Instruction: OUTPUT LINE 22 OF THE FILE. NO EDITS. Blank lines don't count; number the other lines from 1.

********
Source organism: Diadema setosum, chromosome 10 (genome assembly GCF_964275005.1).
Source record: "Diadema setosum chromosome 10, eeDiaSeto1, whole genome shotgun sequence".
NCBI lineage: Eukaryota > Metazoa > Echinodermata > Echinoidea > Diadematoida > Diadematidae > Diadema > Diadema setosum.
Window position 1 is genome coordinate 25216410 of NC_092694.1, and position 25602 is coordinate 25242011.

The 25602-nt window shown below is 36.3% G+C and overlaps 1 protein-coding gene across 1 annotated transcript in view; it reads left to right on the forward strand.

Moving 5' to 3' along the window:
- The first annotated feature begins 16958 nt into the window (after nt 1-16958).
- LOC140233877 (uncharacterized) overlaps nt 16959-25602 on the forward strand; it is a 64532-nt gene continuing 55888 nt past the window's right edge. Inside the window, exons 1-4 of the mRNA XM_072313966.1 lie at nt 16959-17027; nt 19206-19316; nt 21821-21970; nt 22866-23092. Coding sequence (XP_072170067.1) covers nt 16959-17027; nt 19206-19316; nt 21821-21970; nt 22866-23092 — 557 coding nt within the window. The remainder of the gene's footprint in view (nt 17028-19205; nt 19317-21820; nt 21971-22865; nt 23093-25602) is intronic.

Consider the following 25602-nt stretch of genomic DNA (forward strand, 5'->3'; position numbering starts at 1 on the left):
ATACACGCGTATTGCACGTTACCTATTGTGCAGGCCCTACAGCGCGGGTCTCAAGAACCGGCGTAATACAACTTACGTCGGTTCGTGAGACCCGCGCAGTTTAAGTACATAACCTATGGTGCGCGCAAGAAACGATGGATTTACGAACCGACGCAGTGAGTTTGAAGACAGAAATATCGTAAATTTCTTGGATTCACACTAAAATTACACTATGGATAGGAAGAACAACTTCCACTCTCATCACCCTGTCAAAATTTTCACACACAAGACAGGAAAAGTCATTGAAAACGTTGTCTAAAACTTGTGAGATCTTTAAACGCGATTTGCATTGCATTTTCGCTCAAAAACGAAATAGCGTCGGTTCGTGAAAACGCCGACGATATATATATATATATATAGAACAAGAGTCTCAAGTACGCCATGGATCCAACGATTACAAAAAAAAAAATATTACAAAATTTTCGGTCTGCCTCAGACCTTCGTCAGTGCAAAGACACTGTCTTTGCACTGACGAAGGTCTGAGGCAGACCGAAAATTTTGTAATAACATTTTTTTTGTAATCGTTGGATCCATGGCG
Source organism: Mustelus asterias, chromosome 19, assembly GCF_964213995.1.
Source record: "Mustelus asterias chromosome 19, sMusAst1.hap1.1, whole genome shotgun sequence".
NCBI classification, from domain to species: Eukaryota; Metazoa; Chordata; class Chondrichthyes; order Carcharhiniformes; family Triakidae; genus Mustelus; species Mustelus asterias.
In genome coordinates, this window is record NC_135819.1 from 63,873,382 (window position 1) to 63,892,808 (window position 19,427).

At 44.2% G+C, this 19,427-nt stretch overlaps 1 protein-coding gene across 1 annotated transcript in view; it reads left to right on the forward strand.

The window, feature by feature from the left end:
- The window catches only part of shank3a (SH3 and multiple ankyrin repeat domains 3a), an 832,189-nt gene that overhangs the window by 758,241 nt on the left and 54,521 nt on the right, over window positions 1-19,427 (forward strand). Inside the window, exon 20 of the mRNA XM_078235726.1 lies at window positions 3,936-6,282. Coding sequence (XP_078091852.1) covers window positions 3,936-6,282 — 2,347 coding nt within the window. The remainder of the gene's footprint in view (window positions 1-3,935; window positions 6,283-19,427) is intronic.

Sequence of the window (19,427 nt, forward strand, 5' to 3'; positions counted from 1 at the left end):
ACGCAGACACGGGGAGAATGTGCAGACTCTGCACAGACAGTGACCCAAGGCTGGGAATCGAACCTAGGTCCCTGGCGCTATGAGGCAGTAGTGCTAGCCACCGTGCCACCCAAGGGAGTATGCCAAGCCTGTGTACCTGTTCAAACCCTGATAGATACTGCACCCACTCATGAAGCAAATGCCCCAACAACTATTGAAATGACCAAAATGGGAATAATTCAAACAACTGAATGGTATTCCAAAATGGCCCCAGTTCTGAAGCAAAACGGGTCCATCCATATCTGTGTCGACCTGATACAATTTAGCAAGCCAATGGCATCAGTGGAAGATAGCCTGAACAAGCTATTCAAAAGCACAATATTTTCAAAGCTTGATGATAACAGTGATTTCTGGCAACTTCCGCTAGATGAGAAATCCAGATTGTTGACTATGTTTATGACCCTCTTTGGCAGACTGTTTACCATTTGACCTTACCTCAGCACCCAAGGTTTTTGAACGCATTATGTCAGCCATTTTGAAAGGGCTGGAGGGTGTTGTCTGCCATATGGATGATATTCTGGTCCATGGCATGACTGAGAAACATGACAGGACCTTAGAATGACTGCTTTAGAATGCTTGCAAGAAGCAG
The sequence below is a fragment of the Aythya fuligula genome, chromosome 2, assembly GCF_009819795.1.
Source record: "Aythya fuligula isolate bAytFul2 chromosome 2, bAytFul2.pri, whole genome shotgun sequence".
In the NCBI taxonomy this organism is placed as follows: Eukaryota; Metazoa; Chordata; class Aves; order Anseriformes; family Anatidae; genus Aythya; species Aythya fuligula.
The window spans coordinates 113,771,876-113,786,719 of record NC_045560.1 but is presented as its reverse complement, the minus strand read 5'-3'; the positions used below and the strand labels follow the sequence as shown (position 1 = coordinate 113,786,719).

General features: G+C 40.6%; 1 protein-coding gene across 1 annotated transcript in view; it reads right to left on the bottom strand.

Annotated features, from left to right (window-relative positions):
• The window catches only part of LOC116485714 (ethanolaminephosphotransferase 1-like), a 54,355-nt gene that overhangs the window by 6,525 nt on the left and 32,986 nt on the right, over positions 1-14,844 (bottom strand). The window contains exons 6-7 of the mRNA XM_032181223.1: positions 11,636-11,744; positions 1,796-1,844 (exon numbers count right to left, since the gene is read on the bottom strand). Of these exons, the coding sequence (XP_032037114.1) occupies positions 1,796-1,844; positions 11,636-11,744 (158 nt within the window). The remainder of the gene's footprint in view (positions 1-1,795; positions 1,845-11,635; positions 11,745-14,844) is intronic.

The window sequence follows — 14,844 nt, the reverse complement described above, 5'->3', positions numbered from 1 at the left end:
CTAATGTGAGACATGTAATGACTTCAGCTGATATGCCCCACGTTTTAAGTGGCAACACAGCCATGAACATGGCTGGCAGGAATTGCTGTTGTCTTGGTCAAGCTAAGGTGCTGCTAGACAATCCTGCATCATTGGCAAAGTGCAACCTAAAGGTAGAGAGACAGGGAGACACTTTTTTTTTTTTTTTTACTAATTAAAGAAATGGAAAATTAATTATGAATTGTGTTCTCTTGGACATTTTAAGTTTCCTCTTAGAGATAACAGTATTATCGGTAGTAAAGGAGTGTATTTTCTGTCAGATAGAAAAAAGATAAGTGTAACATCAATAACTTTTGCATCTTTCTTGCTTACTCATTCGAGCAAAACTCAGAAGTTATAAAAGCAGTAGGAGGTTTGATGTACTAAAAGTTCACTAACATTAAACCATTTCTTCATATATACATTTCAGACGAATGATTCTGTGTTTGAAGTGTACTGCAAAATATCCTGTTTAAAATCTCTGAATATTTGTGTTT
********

In the NCBI taxonomy this organism is placed as follows: Eukaryota; Metazoa; Chordata; class Aves; order Anseriformes; family Anatidae; genus Aythya; species Aythya fuligula.